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Today after I picked Elliot up from school, he asked me: “Have you ever heard the story of King Midas?”

“Yeah, I have,” I said. “Did you hear it at school?”

“It’s in the reading corner.”

“Did you like the story?”

“Yeah, it’s pretty good,” he said.

“Did you get what the moral of the story was?”

He thought for a minute. “I don’t know.”

“Well, what’s the lesson that King Midas learned?”

“Oh! Yeah! Never listen to spirits when they ask you if you want to make a wish.”

“That’s a good one,” I said. “But what else?”

“Umm, don’t wish that you can turn things into gold!”

“That’s good, you’re getting there,” I said. “Why don’t you want to wish you could turn things into gold?”

“Oh! Yeah! That’s the lesson! Don’t hold your daughter’s hand when you’ve wished you could turn everything you touch into gold and it came true! Because then you’ll turn your daughter into gold!”

“What about don’t be greedy?” I asked.

“Huh,” he paused. “No, I don’t necessarily see that.”

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This morning Elliot told me that he’d like to start taking karate again. I told him I thought that would be fine, but also that I think that we should get him into a team sport that he can play in school. Here is what he said:

“Maybe. But the thing is, my strengths are really more things like robots, technology, the body, math, albegra… alge… algebra. That kind of thing. I’m just not really interested in standing around in a field playing basketball. I’m not that kind of guy. I have better things to do with my strengths.”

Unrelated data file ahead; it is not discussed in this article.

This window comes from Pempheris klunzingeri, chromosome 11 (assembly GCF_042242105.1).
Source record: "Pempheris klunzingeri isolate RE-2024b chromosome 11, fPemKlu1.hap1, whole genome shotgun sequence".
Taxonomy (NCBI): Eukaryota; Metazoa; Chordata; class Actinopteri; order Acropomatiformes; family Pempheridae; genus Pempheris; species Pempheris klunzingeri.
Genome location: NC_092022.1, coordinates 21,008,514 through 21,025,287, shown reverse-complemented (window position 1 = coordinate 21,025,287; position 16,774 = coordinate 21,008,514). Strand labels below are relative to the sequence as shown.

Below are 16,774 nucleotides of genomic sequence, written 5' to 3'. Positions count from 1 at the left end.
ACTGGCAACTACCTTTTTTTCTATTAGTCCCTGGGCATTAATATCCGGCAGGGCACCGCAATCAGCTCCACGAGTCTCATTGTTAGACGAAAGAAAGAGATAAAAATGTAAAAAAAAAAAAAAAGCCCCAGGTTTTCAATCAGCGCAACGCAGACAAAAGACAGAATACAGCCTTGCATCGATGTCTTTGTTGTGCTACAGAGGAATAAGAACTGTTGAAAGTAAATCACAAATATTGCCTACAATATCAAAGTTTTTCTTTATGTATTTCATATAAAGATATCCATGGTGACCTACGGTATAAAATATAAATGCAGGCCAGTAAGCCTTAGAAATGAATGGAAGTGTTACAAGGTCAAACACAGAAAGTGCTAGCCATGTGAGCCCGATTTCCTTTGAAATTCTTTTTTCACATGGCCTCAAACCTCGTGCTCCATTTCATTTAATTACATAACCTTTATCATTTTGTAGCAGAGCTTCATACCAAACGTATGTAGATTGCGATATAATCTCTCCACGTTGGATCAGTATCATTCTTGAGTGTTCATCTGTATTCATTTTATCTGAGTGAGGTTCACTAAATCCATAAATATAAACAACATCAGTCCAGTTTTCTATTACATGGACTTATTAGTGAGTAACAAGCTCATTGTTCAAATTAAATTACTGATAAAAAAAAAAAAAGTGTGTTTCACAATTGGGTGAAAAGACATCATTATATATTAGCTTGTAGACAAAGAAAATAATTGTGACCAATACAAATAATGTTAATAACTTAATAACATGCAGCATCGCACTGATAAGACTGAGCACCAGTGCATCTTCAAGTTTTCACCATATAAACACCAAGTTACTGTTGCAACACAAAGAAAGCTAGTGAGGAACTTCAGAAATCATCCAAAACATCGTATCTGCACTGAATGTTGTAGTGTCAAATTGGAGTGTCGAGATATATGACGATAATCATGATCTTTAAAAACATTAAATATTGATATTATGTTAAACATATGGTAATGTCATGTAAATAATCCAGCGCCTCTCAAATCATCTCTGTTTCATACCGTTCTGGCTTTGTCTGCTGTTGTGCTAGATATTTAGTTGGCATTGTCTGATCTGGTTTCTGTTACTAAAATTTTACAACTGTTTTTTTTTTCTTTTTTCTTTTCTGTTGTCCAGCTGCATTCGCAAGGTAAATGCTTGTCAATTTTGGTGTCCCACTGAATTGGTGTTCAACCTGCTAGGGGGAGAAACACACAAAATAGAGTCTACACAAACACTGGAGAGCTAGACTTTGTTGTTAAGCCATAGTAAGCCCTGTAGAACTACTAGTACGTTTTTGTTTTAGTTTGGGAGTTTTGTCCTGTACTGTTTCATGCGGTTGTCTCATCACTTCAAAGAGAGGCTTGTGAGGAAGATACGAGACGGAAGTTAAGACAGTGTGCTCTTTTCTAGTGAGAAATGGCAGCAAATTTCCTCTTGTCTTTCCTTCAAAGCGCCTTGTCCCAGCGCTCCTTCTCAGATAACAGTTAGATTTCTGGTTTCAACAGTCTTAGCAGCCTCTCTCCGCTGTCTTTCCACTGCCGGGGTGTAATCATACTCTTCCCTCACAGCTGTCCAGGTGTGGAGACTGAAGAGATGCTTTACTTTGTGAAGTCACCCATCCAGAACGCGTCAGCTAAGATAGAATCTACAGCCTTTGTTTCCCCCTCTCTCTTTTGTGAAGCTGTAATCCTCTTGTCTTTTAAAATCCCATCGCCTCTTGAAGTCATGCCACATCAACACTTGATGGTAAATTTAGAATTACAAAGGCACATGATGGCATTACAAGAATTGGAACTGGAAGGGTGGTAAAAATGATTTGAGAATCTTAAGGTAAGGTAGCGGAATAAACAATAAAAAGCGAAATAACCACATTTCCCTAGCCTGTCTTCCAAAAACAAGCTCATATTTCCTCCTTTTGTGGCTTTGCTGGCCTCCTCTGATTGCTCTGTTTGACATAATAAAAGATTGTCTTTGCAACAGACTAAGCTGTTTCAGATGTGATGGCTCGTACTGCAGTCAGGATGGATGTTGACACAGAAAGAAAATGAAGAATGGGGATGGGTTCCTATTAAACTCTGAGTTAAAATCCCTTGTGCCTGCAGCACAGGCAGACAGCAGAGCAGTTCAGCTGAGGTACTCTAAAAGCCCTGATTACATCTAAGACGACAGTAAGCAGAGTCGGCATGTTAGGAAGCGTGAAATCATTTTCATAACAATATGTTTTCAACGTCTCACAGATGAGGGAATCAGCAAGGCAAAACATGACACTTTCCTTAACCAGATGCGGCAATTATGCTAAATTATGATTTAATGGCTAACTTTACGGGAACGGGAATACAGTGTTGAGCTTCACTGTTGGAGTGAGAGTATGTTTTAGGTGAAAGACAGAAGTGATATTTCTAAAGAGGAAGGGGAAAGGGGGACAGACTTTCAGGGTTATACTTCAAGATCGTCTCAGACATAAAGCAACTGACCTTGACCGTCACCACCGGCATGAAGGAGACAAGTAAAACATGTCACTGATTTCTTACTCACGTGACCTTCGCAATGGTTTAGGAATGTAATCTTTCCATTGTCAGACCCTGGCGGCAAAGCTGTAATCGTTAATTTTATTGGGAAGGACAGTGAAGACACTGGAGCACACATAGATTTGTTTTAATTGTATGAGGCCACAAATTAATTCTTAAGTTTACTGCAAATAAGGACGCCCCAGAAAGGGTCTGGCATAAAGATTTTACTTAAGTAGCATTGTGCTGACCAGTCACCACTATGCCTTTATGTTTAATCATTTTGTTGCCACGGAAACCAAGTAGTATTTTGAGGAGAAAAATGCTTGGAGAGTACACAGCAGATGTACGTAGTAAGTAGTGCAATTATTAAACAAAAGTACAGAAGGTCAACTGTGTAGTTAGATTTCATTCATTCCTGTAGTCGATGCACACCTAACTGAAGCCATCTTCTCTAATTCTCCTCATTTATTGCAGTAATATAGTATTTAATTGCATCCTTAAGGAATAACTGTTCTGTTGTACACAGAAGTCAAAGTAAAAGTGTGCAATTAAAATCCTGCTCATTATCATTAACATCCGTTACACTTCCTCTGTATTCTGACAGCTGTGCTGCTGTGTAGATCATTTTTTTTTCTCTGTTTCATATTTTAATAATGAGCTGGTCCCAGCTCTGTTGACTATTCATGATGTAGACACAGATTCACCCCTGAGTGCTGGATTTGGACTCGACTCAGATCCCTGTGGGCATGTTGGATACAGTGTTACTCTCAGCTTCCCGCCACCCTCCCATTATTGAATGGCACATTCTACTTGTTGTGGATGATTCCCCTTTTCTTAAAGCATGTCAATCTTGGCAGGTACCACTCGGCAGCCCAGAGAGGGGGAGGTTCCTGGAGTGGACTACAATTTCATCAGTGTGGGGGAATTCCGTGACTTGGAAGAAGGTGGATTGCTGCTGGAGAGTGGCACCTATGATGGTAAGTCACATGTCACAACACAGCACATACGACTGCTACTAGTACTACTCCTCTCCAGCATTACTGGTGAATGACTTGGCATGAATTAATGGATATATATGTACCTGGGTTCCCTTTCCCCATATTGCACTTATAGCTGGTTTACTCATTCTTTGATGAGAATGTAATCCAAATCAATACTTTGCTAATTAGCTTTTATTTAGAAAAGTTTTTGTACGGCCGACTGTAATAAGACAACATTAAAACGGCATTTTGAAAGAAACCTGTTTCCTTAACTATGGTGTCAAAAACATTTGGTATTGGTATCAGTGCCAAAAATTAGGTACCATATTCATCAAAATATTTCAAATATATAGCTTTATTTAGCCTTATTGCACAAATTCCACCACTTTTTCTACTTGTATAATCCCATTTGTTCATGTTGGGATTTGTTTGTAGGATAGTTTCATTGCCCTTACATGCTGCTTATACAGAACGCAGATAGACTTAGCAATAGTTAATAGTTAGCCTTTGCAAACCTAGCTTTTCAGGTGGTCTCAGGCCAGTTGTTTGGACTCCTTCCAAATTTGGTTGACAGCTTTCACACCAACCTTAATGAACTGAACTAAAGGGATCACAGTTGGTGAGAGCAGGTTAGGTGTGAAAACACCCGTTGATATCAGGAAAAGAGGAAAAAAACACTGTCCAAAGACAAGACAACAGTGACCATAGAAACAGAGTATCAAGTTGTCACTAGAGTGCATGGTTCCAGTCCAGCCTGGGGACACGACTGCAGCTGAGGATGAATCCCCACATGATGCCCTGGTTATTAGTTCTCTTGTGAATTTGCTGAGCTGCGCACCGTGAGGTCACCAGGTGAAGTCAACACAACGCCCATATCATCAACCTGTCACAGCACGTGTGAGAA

The argument is pretty air-tight. Except for that basketball being played in a field part. We’ll have to set that one straight before some 5’11” second-grader does.

Me: Hey! Nice work, senor!

Elliot: Hmm… Spanish. Let’s try to talk in English, just for this morning, okay?

——–

Me: We’re going to go to the seed store.

Elliot: Downtown Home and Garden? That’s the opposite of my jam.

Elliot has been obsessed lately with having a little brother. Two little brothers, actually. DO NOT TAKE THIS TO MEAN ANYTHING. I am not pregnant, nor do I have any plan to be pregnant in the foreseeable future.
I think it’s more because all of his friends now have brothers and sisters (the last of his only-child friends has a sibling due pretty soon). That, and I’m not that into playing chess, and he wants someone to play chess with.

Tonight he was asking me why I couldn’t make him a brother (or two) now.

“I’m not married,” I told him.

“Then get married.”

“I’m sure I will someday, but not now.”

“Oh yeah, and there’s another reason, too,” he told me.

“What’s that?”

“We don’t have enough money for a baby.”

“Well, I’m not married.”

“Yeah, and we don’t have any diapers here. We would need some diapers. And we don’t have any.”

Here are some of the things that he has told me to encourage me to make his brothers:

“When I watch Attack of the Clones, I will not let those babies watch Attack of the Clones, because it’s too violent. I might be seven when those babies are born, so I’ll be able to watch it, but you know what? It’s violent. It’s way too violent for an instant.”
(It took me a while to realize that instant means “infant”)

“My brothers are really important to me. When they grow up, I want my brothers to grow up to be a nice man. Like, when I grow up to be a nice man. I want them to be the same thing. I want them to be a nice man.”

“I can share my Halloween candy with them. Because there’s enough for two kids in that bowl. Or three kids. Three kids could eat that candy.”

“I know something else. The baby brothers need a name. It can be pretty similar to my name, because I would be like a giant thing compared to the little baby. The baby would be a little instant compared to me. I’m even taller than this couch. And that baby is, like, not even as tall as my legs.”